Patagonia gives staff 3 days to decide whether to relocate or resign

Up to 90 Patagonia staff could be fired from the company for living too far from its offices, after the sustainable outdoor brand ordered remote customer service staff to move closer to the company’s seven centers , or give up.

The affected US employees were given the ultimatum on Tuesday, with just three days to decide whether they would be willing to relocate across the country to keep their jobs.

Patagonia CX employees must now live within 60 miles of one of seven “hubs” in Atlanta, Salt Lake City, Reno, Dallas, Austin, Chicago or Pittsburgh.

Workers were informed at Tuesday’s meeting at City Hall that equipment will be moved to a new “hub” model, before they were disconnected from company laptops and phones later that day. They were also reportedly told that failure to respond within the 72-hour time frame would essentially result in a notice.

“It was very targeted. If you don’t live in these seven metropolitan areas, you have to move there or give us your stuff and leave,” said one affected CX worker. Business Insider.

“If we don’t respond by Friday, they will assume we have chosen the severance package and we will begin that process.”

Other workers told BI that the severance package is generous; However, the proposal makes them feel like they are being “laid off” and they don’t know anyone who is considering moving.

Those who decide to move must do so by September 30 and have been offered $4,000 and additional PTO to assist with the move.

However, Patagonia did not immediately respond to Fortune’s request for comment, a company spokesperson said. Business Insider that 90 of CX’s 255 U.S. employees were affected and that several employees have already indicated they would relocate.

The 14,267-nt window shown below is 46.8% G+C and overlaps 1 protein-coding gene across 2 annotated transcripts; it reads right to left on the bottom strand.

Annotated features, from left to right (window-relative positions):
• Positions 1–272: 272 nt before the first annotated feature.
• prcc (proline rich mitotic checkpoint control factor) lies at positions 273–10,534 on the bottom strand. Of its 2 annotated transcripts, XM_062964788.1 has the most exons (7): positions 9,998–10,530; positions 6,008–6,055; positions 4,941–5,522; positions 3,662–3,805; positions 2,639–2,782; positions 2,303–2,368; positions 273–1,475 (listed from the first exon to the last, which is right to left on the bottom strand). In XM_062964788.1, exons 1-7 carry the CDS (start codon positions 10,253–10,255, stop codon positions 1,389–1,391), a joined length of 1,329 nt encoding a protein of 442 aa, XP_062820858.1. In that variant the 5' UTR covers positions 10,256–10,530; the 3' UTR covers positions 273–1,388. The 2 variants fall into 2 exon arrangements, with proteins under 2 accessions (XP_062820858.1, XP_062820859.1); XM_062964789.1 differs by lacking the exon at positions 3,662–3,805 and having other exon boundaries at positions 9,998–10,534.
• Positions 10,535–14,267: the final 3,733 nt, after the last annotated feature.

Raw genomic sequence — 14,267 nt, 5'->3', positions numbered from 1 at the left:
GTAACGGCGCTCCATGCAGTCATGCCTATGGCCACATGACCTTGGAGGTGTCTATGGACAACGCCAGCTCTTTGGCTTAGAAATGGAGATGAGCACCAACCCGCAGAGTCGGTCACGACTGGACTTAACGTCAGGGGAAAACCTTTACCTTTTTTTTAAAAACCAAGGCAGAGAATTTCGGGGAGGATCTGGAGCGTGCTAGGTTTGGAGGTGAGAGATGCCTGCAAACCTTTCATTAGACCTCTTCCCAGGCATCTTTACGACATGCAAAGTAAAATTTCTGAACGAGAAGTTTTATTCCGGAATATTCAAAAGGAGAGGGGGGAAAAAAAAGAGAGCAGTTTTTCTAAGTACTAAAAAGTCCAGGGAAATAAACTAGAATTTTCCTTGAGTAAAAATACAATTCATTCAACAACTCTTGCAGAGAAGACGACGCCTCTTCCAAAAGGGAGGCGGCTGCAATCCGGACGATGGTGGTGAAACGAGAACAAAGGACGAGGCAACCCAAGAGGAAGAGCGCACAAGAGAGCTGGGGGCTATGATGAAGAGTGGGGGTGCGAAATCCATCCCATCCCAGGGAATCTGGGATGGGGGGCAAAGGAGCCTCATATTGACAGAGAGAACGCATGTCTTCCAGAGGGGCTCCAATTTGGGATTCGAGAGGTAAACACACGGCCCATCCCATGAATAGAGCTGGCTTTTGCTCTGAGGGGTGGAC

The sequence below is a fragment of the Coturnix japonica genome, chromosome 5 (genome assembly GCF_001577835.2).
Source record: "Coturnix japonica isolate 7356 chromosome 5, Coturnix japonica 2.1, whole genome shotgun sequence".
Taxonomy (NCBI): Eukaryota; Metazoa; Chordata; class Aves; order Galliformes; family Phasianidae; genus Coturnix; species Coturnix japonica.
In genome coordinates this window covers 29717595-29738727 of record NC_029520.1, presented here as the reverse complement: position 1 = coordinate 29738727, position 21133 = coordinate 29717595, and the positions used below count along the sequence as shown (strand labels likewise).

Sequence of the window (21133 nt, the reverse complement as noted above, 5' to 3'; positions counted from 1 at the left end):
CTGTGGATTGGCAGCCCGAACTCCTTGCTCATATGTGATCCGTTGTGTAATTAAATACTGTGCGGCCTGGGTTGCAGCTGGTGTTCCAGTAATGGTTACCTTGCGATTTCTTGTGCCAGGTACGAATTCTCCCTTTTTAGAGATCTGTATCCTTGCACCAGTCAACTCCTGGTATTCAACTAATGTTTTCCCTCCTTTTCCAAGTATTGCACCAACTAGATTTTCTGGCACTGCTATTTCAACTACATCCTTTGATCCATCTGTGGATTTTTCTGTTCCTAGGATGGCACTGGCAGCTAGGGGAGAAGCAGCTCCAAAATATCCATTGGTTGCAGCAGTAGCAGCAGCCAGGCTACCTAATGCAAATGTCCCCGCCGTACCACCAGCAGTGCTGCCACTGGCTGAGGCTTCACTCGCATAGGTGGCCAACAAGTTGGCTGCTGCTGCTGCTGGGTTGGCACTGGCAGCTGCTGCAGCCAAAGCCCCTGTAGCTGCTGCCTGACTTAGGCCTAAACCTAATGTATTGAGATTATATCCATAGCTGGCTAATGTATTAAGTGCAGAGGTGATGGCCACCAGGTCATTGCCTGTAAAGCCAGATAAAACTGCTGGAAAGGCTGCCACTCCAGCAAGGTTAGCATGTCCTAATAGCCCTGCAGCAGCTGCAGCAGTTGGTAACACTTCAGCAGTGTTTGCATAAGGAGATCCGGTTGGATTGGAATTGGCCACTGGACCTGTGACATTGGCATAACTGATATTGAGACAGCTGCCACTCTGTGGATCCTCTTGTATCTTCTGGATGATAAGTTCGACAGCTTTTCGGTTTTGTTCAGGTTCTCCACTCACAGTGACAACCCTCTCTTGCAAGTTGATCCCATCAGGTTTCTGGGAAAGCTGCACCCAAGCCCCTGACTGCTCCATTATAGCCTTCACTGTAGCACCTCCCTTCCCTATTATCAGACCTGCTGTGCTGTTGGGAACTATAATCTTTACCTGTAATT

Relocation Ultimatums Are Not Common (or Risk-Free)

Before the pandemic, ultimatums about relocation were relatively unknown, but companies went on a hiring spree while many professionals worked from home and now many want them back in the office.

Although return-to-office mandates generally apply to those within commutable distance of a company’s vertical tower, some companies have gone a step further, like Patagonia, and asked staff to relocate on behalf of collaboration.

The company hopes to bring staff together at the centers at least once every six weeks for in-person training, company meetings or activism hours.

Amazon employees who were hired (or transferred) during the pandemic were also told they would have to move closer to the offices in order to comply with the company’s three-day in-person work requirement. Meanwhile, gaming giant Roblox warned workers who can’t get to the company’s physical office in California that they would have to find another job. Then there’s Walmart, which asked hundreds of employees to move to an entirely new city to comply with its RTO mandate.

But such ultimatums are not without risks.

In fact, professionals have more career options than ever before thanks to hybrid work. Now, research highlights that people are no longer willing to move away from home for professional reasons and would even prefer to endure a “supercommute” for some days of the week to maintain their after-work life in the suburbs.

Grindr’s executive team found out the hard way that staff can put their employer on the spot. The dating platform lost nearly half of its workforce in two weeks, including most of its engineering team, leaving the company struggling with technical issues as a result of its aggressive RTO order.

Meanwhile, Twitter (now

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